It was back in 2018. I was 27 and was still struggling to find my place in society. My parents did not support me and I did not trust them enough to tell them about my own projects. They were secret and I did not want any foreign opinions to tarnish them. I felt I was a failure. While other people my age began to have children and settle in life with “normal” jobs, I just could not fit in despite all my efforts. I had planned many times, unefficiently to go back to Brussels but even there, I realised I was not really following my own heart but trying to look for my parents’ approbation in some way.
Though not a great fan of the singer, Beyoncé had released her album Lemonade and around that time, Solange whom I admire also launched A Seat At The Table. I was surprised by both Beyoncé and Solange in their somewhat effort to associate trauma with their own family issues. Around that period, questions about blackness arose everywhere. Especially regarding black femininity I would say. I tought Formation, the video, was a good body of work and I appreciated the association Beyoncé’s team made to support the project. Another artist made me question many things as well and her name is Princess Nokia. I felt like, though not a witch, God the Creator forbidding us to support such work, everybody was trying to look for the past and express the grief and pain experienced by years of oppression in the western sphere. I always thought back in the day that our generation was immune to trauma. Only old people could be affected by racism and trauma. I had not realised then how I was the embodiment of such pain and atrocities. Nokia, like Beyoncé -if sincere in her quest and not turned on by money as she often is- and Solange were looking for some answers. With all the revolts in the United States, and the death of Sandra Bland which truly shocked me, I felt like it was time for all of us to re evaluate our own pasts and trauma.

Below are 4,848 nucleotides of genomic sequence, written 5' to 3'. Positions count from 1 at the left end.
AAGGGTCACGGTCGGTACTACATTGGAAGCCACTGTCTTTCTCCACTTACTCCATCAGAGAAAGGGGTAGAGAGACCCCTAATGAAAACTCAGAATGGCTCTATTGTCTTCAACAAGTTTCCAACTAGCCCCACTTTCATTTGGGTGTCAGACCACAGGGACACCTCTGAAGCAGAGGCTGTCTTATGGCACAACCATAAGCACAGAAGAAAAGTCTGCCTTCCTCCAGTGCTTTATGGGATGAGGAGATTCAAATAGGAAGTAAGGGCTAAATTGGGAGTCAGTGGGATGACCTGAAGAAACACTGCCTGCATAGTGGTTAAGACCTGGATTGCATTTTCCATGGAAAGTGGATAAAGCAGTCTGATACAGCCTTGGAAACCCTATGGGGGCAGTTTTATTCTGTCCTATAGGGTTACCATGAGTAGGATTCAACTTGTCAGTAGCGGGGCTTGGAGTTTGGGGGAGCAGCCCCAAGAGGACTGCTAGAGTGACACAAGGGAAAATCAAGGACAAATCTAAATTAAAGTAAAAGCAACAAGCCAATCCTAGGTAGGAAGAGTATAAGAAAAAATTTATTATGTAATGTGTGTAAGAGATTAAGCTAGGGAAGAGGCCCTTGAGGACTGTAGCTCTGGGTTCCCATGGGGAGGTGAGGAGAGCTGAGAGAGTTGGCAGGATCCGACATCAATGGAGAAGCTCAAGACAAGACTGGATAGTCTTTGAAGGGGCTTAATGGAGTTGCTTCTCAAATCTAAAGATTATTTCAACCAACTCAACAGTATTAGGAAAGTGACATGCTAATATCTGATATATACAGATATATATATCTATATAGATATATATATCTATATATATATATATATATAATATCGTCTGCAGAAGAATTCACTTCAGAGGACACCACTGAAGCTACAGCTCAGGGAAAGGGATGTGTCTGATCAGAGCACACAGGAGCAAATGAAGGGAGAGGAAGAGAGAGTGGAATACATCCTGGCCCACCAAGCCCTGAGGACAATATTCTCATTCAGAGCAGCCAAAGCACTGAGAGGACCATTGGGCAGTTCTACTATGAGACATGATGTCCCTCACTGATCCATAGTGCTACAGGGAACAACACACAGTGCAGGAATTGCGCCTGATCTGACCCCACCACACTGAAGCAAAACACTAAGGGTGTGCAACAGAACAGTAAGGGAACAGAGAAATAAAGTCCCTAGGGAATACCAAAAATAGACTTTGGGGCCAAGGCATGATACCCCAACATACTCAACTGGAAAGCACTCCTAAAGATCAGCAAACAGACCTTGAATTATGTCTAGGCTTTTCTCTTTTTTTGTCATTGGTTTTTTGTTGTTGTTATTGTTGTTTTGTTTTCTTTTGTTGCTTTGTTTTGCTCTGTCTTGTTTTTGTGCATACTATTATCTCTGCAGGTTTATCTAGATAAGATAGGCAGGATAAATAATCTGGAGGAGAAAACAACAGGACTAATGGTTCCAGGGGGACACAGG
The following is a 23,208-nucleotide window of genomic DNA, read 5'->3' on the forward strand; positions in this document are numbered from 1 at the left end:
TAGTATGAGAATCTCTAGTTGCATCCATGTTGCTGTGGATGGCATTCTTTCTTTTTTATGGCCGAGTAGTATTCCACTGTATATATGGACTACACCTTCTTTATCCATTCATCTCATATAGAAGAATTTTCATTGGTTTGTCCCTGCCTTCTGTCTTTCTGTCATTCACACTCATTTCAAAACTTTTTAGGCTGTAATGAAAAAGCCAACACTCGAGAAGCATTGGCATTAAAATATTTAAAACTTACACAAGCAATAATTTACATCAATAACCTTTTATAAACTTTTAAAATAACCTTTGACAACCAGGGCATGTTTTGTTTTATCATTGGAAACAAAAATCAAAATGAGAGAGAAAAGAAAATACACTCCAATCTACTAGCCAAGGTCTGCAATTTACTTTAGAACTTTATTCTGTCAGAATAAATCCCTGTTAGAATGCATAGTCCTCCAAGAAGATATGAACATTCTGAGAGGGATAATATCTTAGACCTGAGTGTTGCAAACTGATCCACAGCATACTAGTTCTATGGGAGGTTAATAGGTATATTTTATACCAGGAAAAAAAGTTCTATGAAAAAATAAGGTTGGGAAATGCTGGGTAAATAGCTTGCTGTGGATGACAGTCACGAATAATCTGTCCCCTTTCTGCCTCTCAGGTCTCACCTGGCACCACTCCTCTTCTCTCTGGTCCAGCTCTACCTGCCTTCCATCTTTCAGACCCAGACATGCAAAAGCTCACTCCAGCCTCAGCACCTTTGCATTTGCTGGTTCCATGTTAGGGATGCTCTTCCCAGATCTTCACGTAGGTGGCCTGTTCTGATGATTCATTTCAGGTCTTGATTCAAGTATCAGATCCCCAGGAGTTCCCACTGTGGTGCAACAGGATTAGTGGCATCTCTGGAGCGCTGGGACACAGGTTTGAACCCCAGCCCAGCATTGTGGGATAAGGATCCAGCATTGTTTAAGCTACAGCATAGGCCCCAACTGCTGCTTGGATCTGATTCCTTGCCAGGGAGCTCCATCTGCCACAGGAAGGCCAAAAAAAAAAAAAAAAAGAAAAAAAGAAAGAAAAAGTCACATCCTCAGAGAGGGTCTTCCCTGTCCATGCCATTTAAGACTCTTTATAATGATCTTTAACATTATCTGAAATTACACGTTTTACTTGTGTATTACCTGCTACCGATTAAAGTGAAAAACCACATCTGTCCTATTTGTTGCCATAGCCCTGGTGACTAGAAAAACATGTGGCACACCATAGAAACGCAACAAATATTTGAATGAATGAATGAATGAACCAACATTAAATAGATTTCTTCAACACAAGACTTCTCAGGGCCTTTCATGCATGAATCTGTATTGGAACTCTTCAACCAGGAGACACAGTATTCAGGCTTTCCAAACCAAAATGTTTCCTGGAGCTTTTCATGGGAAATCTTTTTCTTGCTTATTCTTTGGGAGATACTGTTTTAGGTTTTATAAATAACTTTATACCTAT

As we live in the shadows of White supremacy, our histories as black individuals were made diminished and were never valued. The immigrants having been crushed by the brutal experience they shared. The power of their oral past has no value when compared to money. For this reason, many died in silence.
In 2018, in a matter of three months, I had produced 6 poetry books, including Beckkky -the first version- Melanos, Rwanda 94, NTN, Bruxelles Vie and the first English version for NTN. It was raw, sexual, heavy and filled with rage. Basic rage I had to express. But I needed to write more I suppose and I never ceased. The music scene in France was dominated by Booba’s 92i label and the talented artists he was putting out every month. I have to admit that the 2014-2018 rap French scene was really influencial to me. Yet, as every artist was re-evaluating the place of trauma in their fields, I began to notice two different “voices” within Beckkky. Yes, the book was about the abuse of White women and their racist hypocrisy but there was another pain and voice hidden too. The more I watched rap videos the more I noticed how a young generation had been trapped in the infernal tourbillon of the ghetto life. The concrete of the construction encouraged me to question myself and ask what could go on in their minds. And without knowing it, the second voice of Beckkky became another work.
Exhausted by the daily disrespect of my Black Congolese ex boyfriend at the time, I thought about him and began to question why he, as a Black guy from the ghetto, would act the way he did. I was writing on my paper, facing the white wall of my past bedroom – it was deprived of wallpaper-I began to play with words. Nègres. Nègros. Nèg. Nègres Menaces. Les Menaces de Nègres. Black BoyZ. Black. Menaces. Le Sang. Les Nègres menaçants. Nègres, Menaces, Sang. Yes. That second Beckkky part had to be entitled Nègres, Menaces, Sang. In the beginning it was the title of one poem of this book. I thought about how Malcolm X was a thug before turning into the legend he became and I used his face for the cover. I was hoping that maybe one day, these young Black French guys I saw in the ghettos would become better, turn their lives around and see how precious they could be to society and to themselves.